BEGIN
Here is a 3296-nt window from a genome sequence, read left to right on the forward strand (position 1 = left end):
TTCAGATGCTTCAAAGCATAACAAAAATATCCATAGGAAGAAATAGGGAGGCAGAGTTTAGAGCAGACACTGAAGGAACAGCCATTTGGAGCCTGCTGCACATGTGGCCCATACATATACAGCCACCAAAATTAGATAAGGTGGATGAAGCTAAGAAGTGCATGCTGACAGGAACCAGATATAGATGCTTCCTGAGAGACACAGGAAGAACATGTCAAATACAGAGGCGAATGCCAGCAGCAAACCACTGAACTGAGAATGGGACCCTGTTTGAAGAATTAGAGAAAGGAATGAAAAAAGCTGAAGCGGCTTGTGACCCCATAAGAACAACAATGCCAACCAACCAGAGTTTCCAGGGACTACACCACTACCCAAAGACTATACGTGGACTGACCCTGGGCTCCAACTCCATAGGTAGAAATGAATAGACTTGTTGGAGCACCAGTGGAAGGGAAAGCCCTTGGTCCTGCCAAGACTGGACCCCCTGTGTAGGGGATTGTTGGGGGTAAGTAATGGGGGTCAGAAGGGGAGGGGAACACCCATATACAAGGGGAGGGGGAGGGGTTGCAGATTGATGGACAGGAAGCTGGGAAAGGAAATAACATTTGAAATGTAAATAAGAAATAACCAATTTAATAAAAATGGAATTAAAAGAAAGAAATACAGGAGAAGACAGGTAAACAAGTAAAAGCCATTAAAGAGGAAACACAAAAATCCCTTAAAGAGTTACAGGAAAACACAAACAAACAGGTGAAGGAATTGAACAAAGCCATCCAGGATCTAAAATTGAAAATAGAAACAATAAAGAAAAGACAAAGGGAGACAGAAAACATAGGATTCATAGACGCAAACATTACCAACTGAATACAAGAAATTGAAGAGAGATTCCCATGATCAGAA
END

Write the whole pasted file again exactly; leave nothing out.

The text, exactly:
Here is a 3296-nt window from a genome sequence, read left to right on the forward strand (position 1 = left end):
TTCAGATGCTTCAAAGCATAACAAAAATATCCATAGGAAGAAATAGGGAGGCAGAGTTTAGAGCAGACACTGAAGGAACAGCCATTTGGAGCCTGCTGCACATGTGGCCCATACATATACAGCCACCAAAATTAGATAAGGTGGATGAAGCTAAGAAGTGCATGCTGACAGGAACCAGATATAGATGCTTCCTGAGAGACACAGGAAGAACATGTCAAATACAGAGGCGAATGCCAGCAGCAAACCACTGAACTGAGAATGGGACCCTGTTTGAAGAATTAGAGAAAGGAATGAAAAAAGCTGAAGCGGCTTGTGACCCCATAAGAACAACAATGCCAACCAACCAGAGTTTCCAGGGACTACACCACTACCCAAAGACTATACGTGGACTGACCCTGGGCTCCAACTCCATAGGTAGAAATGAATAGACTTGTTGGAGCACCAGTGGAAGGGAAAGCCCTTGGTCCTGCCAAGACTGGACCCCCTGTGTAGGGGATTGTTGGGGGTAAGTAATGGGGGTCAGAAGGGGAGGGGAACACCCATATACAAGGGGAGGGGGAGGGGTTGCAGATTGATGGACAGGAAGCTGGGAAAGGAAATAACATTTGAAATGTAAATAAGAAATAACCAATTTAATAAAAATGGAATTAAAAGAAAGAAATACAGGAGAAGACAGGTAAACAAGTAAAAGCCATTAAAGAGGAAACACAAAAATCCCTTAAAGAGTTACAGGAAAACACAAACAAACAGGTGAAGGAATTGAACAAAGCCATCCAGGATCTAAAATTGAAAATAGAAACAATAAAGAAAAGACAAAGGGAGACAGAAAACATAGGATTCATAGACGCAAACATTACCAACTGAATACAAGAAATTGAAGAGAGATTCCCATGATCAGAA